Three persons on a staircase

From left: Christa Clapp co-founder Shades of Green, Kristin Halvorsen director CICERO, Harald Francke Lund co-founder and CEO Shades of Green. Photo: Adrian Nielsen / CICERO.

S&P Global buys Shades of Green business from CICERO

S&P Global has acquired CICERO Shades of Green, the world’s largest provider of second party opinions on green bonds from CICERO, a Norwegian climate research centre.

Publishing date

The integration of Shades of Green into S&P Global will substantially expand the market distribution of its second party opinions offering. At the same time CICERO will receive about $20m in cash which will be spent on independent, high quality climate research.

“This deal greatly increases the impact of our work”, said Kristin Halvorsen, director of CICERO and former Minister of Finance for Norway. “We have taken the Shades of Green methodology as far as we could. I am very happy that S&P Global will continue this work and realise the full global potential of Shades of Green.

CICERO issued the world’s first second party opinion on green bonds for the World Bank in 2008. This started what has since become a global industry with several international players for assessing the environmental integrity of green bonds. The green bond activities were placed in a subsidiary in 2018 with a majority ownership by CICERO.

“Partnering with S&P enables a growing green finance market by providing best-in-class green ratings, a welcome development in a world of heightened scrutiny on climate risks”, said Harald Francke Lund, CEO of CICERO Shades of Green.

The company has received numerous awards for the quality of its work and is ranked by Climate Bonds Initiative as the world’s largest provider of second opinions on green bonds by number of transactions. The company estimates to have helped provide climate risk transparency on more than $380 billion to projects accelerating the climate transition.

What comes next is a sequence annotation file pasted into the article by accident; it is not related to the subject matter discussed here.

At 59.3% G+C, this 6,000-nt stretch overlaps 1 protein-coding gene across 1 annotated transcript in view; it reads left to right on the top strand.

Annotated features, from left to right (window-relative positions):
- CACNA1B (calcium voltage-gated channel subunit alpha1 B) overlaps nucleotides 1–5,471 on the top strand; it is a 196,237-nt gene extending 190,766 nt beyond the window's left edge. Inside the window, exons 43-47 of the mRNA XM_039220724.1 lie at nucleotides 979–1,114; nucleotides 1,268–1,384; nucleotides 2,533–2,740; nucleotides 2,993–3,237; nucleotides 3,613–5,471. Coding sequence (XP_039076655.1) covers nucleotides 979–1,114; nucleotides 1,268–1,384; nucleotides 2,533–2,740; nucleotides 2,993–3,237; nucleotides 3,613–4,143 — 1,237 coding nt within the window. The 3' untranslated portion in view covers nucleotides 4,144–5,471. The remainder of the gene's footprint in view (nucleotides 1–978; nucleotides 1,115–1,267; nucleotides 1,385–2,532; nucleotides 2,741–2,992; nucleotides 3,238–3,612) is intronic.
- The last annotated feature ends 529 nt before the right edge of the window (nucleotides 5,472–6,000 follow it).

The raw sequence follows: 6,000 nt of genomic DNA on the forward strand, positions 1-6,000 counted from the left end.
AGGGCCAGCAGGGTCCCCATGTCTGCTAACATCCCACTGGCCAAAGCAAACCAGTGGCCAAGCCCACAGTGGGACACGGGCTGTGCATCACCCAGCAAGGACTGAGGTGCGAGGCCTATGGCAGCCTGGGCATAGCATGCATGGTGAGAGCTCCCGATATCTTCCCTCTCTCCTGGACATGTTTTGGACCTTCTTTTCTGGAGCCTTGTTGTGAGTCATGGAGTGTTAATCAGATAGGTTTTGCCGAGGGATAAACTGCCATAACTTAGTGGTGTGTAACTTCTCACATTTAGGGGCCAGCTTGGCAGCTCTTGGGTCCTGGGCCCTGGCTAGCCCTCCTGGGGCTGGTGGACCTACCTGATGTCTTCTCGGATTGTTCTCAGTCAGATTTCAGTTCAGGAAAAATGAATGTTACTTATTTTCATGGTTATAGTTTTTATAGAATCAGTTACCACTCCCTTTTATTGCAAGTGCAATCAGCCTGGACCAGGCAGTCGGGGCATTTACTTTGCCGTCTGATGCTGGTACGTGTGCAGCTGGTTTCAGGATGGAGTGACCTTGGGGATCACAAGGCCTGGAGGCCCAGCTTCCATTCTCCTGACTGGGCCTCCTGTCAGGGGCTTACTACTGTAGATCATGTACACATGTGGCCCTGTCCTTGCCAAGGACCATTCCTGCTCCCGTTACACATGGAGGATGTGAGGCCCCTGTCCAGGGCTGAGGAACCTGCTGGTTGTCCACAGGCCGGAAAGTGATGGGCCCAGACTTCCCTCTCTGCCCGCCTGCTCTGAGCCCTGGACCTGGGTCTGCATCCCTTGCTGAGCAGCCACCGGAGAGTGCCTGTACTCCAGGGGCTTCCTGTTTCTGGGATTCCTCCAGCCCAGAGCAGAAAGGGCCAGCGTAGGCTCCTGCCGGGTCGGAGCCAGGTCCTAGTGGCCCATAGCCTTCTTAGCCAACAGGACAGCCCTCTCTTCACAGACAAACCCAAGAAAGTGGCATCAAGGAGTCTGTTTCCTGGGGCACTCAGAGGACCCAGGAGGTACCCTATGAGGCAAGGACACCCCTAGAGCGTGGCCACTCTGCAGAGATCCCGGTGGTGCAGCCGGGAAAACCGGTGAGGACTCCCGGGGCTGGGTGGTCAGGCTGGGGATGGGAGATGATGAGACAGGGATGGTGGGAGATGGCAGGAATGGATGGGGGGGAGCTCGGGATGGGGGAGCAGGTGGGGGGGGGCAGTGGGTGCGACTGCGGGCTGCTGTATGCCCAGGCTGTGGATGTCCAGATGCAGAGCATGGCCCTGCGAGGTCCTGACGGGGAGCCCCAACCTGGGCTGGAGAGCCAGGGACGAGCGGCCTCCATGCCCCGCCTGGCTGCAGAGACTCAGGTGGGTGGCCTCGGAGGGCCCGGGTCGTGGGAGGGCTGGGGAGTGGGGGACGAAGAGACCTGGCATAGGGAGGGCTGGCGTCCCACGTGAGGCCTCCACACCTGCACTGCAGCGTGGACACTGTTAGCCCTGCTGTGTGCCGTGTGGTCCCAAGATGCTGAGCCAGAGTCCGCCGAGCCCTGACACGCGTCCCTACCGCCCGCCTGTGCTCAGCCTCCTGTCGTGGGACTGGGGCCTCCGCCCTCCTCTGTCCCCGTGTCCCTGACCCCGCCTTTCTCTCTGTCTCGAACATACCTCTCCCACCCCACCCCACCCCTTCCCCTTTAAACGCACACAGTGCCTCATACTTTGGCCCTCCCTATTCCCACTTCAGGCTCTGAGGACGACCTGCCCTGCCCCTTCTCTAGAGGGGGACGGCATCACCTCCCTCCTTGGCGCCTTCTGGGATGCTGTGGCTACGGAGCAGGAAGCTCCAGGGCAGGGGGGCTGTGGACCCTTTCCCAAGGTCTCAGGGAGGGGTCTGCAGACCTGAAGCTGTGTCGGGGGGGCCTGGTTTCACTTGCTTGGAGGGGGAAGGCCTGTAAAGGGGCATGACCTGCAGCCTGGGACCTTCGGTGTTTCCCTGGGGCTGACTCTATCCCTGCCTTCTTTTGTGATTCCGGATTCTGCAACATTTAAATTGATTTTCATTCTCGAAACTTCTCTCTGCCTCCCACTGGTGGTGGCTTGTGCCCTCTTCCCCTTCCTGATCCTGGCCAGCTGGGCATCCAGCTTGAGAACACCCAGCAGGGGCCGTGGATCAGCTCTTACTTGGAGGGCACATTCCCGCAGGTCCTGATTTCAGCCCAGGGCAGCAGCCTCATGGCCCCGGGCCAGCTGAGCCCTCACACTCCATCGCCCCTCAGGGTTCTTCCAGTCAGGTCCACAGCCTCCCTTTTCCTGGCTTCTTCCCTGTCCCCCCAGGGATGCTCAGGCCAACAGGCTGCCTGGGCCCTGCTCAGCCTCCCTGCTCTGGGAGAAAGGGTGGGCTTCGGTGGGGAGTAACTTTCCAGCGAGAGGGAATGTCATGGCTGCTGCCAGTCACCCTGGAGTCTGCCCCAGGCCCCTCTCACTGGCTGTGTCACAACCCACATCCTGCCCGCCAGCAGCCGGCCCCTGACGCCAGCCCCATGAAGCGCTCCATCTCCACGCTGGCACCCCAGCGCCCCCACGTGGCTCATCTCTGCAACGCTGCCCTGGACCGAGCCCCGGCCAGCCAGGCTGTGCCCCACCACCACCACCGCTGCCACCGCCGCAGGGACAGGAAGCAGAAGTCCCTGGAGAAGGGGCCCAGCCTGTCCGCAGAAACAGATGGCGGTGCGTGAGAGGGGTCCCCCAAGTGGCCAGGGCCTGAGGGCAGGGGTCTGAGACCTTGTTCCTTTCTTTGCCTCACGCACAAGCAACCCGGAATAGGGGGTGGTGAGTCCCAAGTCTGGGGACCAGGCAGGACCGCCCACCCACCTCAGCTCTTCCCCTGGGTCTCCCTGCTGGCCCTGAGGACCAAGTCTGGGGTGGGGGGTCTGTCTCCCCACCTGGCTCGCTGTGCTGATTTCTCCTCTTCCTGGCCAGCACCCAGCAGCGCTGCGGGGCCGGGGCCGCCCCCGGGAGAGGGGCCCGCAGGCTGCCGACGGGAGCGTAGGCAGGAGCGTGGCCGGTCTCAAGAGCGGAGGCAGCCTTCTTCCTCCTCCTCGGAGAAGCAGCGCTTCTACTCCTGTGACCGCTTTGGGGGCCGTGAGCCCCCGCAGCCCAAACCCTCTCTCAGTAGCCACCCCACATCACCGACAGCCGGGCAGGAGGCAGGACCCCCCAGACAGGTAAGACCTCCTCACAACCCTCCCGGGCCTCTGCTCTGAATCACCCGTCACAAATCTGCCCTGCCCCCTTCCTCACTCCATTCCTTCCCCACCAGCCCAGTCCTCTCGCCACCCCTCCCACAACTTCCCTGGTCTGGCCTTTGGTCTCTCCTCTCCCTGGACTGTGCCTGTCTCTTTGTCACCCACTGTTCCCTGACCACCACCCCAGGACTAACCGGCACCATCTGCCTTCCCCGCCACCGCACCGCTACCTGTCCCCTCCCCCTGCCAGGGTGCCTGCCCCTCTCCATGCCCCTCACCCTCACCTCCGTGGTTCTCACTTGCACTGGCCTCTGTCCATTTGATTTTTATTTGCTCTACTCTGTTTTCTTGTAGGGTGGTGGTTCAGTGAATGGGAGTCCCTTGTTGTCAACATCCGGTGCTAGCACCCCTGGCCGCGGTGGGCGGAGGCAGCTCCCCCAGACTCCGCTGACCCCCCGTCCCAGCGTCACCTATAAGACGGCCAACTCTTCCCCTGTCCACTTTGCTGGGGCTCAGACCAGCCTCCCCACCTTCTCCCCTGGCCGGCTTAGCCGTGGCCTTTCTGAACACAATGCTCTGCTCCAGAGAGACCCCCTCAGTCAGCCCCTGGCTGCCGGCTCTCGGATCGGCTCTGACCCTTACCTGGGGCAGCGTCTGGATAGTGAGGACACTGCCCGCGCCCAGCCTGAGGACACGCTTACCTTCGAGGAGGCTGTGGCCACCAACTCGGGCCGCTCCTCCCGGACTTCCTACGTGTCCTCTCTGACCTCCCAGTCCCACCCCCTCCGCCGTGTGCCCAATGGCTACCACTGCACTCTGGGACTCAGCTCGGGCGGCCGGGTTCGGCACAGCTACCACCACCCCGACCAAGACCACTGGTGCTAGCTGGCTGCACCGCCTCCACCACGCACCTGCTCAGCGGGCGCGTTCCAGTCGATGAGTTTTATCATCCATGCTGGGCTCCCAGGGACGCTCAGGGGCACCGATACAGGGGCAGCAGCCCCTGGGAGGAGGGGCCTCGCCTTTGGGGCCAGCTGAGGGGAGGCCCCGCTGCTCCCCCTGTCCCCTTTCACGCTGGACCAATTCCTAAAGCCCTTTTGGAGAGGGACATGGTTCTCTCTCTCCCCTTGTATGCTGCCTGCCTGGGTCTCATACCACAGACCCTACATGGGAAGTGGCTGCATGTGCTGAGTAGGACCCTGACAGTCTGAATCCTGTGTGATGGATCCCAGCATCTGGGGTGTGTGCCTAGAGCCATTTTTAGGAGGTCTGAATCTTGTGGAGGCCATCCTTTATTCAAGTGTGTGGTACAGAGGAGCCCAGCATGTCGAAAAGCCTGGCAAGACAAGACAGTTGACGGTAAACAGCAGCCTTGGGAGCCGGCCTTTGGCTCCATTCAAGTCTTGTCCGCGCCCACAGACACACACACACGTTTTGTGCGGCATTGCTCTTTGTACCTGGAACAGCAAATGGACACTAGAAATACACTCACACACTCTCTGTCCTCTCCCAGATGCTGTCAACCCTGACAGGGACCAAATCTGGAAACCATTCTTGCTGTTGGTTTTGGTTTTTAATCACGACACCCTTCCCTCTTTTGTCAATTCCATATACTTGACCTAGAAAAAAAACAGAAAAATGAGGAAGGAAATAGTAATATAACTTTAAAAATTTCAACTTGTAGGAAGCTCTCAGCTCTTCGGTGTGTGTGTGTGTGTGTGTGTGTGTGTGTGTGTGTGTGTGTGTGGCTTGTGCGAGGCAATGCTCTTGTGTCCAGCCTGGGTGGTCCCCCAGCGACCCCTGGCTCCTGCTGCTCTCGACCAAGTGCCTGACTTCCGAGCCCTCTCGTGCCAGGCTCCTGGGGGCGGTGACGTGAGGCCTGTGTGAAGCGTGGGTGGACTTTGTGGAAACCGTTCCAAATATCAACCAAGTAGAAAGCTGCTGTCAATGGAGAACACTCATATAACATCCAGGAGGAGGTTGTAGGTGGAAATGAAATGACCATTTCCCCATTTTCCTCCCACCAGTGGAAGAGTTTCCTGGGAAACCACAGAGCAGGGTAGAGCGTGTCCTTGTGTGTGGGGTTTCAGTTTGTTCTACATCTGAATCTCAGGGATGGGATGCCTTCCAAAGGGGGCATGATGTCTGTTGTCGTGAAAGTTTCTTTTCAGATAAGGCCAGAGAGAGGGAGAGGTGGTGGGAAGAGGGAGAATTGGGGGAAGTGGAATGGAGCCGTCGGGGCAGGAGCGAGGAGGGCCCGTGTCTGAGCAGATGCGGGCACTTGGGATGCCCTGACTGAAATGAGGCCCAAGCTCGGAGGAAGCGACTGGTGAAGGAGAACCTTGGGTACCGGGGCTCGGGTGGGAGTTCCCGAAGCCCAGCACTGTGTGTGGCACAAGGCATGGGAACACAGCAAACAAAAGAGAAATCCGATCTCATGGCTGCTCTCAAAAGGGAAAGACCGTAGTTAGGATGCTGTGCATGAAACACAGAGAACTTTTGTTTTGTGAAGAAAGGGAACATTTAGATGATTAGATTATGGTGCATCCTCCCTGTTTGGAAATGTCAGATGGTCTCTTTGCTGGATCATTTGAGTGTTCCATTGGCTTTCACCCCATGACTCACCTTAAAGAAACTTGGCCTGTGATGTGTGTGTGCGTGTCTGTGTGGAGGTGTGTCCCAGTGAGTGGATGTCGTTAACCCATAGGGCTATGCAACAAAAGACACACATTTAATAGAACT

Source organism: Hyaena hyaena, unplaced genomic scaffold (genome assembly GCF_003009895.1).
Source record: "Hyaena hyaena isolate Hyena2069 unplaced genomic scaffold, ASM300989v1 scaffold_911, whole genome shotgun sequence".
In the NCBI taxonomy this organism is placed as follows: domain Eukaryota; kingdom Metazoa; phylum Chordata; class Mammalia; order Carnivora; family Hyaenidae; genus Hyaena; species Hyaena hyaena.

CICERO has been a world leader in climate research since 1990. Its scientists work extensively with the IPCC and have also made valuable contributions to both the Paris Agreement and the Kyoto protocol by engaging deeply in international high-level processes while delivering ground-breaking and independent research.

All of CICERO’s proceeds from the transaction will be spent on climate research at their Oslo offices.

“We have very little time left to keep global temperatures within the limits of the Paris Agreement, said Ms Halvorsen. “Our job is to provide decision makers with the knowledge they need to speed up the climate transition and this transition is happening now. That is why we will invest the income from this sale in scaling up our research over the next 10 to 20 years. Given the urgency, it is impossible and irresponsible to place the money in a fund.”

Ms. Halvorsen will invite CICEROs employees to hammer out priorities and the details on how to ramp up activities at the centre. A collaboration agreement between CICERO and S&P will lay the groundwork for future collaboration between the two parties.

“CICEROs academic track record combined with the global reach of one of the world’s largest financial players is a great starting point for collaboration, said Ms. Halvorsen.

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